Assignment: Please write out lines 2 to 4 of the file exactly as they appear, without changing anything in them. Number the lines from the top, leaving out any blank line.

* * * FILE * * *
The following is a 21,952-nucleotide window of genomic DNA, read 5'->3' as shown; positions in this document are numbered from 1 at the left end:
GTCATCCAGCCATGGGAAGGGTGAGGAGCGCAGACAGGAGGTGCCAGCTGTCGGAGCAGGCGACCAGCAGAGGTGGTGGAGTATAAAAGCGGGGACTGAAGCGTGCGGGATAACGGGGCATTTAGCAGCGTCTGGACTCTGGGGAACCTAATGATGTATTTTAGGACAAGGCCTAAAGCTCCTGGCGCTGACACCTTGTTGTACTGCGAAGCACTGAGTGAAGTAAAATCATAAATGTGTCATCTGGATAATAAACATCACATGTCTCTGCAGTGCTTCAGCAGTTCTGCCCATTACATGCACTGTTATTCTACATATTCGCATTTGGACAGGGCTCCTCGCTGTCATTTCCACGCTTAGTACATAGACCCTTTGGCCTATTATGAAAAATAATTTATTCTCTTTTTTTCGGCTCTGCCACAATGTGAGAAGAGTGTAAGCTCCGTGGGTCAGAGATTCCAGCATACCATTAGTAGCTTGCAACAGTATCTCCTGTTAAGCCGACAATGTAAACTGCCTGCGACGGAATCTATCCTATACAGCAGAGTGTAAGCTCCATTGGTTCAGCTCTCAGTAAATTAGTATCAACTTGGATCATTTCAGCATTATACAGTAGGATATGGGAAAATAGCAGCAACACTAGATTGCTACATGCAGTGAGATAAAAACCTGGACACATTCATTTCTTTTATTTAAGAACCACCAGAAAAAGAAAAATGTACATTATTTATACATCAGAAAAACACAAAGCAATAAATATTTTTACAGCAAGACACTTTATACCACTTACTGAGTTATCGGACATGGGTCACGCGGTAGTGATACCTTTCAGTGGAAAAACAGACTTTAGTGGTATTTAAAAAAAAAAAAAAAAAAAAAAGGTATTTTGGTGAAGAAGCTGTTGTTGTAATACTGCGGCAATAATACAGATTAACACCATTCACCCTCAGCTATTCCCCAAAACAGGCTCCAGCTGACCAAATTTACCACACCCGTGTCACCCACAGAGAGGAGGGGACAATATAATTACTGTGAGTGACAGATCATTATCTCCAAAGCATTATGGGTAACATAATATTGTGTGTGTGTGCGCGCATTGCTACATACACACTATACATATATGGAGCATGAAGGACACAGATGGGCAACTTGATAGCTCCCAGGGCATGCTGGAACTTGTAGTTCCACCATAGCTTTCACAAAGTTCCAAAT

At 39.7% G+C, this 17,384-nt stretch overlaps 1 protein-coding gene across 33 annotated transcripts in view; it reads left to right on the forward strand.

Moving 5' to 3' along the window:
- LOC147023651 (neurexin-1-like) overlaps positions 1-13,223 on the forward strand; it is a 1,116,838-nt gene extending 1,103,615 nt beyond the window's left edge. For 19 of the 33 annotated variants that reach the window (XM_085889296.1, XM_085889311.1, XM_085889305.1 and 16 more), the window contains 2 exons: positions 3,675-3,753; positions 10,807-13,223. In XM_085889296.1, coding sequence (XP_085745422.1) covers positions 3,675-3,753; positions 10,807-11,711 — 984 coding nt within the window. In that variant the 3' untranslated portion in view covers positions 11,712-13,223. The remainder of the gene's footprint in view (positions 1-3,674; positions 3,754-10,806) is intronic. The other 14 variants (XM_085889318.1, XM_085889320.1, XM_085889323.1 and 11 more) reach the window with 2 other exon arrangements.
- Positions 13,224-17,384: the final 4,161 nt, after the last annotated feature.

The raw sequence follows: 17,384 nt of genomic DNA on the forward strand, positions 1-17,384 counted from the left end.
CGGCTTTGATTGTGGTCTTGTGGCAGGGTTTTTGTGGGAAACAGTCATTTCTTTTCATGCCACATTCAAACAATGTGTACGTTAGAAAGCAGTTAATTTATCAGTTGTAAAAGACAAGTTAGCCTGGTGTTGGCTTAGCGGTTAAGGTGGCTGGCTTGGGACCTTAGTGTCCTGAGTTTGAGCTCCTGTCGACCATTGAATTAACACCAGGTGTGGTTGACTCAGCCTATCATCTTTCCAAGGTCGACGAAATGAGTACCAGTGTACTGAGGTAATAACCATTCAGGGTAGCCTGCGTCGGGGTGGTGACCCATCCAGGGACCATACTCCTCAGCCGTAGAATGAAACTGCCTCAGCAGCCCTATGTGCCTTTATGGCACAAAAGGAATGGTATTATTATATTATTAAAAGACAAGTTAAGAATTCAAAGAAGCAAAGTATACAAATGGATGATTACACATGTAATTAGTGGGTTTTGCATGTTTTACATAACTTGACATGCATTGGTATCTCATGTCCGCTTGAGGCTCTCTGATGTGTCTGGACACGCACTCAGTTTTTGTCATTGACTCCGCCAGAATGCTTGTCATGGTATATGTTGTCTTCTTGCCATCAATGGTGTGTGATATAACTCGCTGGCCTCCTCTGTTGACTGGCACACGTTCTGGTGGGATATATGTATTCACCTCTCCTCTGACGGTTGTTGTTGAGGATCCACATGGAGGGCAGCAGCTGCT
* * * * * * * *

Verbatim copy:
GTCATCCAGCCATGGGAAGGGTGAGGAGCGCAGACAGGAGGTGCCAGCTGTCGGAGCAGGCGACCAGCAGAGGTGGTGGAGTATAAAAGCGGGGACTGAAGCGTGCGGGATAACGGGGCATTTAGCAGCGTCTGGACTCTGGGGAACCTAATGATGTATTTTAGGACAAGGCCTAAAGCTCCTGGCGCTGACACCTTGTTGTACTGCGAAGCACTGAGTGAAGTAAAATCATAAATGTGTCATCTGGATAATAAACATCACATGTCTCTGCAGTGCTTCAGCAGTTCTGCCCATTACATGCACTGTTATTCTACATATTCGCATTTGGACAGGGCTCCTCGCTGTCATTTCCACGCTTAGTACATAGACCCTTTGGCCTATTATGAAAAATAATTTATTCTCTTTTTTTCGGCTCTGCCACAATGTGAGAAGAGTGTAAGCTCCGTGGGTCAGAGATTCCAGCATACCATTAGTAGCTTGCAACAGTATCTCCTGTTAAGCCGACAATGTAAACTGCCTGCGACGGAATCTATCCTATACAGCAGAGTGTAAGCTCCATTGGTTCAGCTCTCAGTAAATTAGTATCAACTTGGATCATTTCAGCATTATACAGTAGGATATGGGAAAATAGCAGCAACACTAGATTGCTACATGCAGTGAGATAAAAACCTGGACACATTCATTTCTTTTATTTAAGAACCACCAGAAAAAGAAAAATGTACATTATTTATACATCAGAAAAACACAAAGCAATAAATATTTTTACAGCAAGACACTTTATACCACTTACTGAGTTATCGGACATGGGTCACGCGGTAGTGATACCTTTCAGTGGAAAAACAGACTTTAGTGGTATTTAAAAAAAAAAAAAAAAAAAAAAGGTATTTTGGTGAAGAAGCTGTTGTTGTAATACTGCGGCAATAATACAGATTAACACCATTCACCCTCAGCTATTCCCCAAAACAGGCTCCAGCTGACCAAATTTACCACACCCGTGTCACCCACAGAGAGGAGGGGACAATATAATTACTGTGAGTGACAGATCATTATCTCCAAAGCATTATGGGTAACATAATATTGTGTGTGTGTGCGCGCATTGCTACATACACACTATACATATATGGAGCATGAAGGACACAGATGGGCAACTTGATAGCTCCCAGGGCATGCTGGAACTTGTAGTTCCACCATAGCTTTCACAAAGTTCCAAAT

At 39.7% G+C, this 17,384-nt stretch overlaps 1 protein-coding gene across 33 annotated transcripts in view; it reads left to right on the forward strand.

Moving 5' to 3' along the window: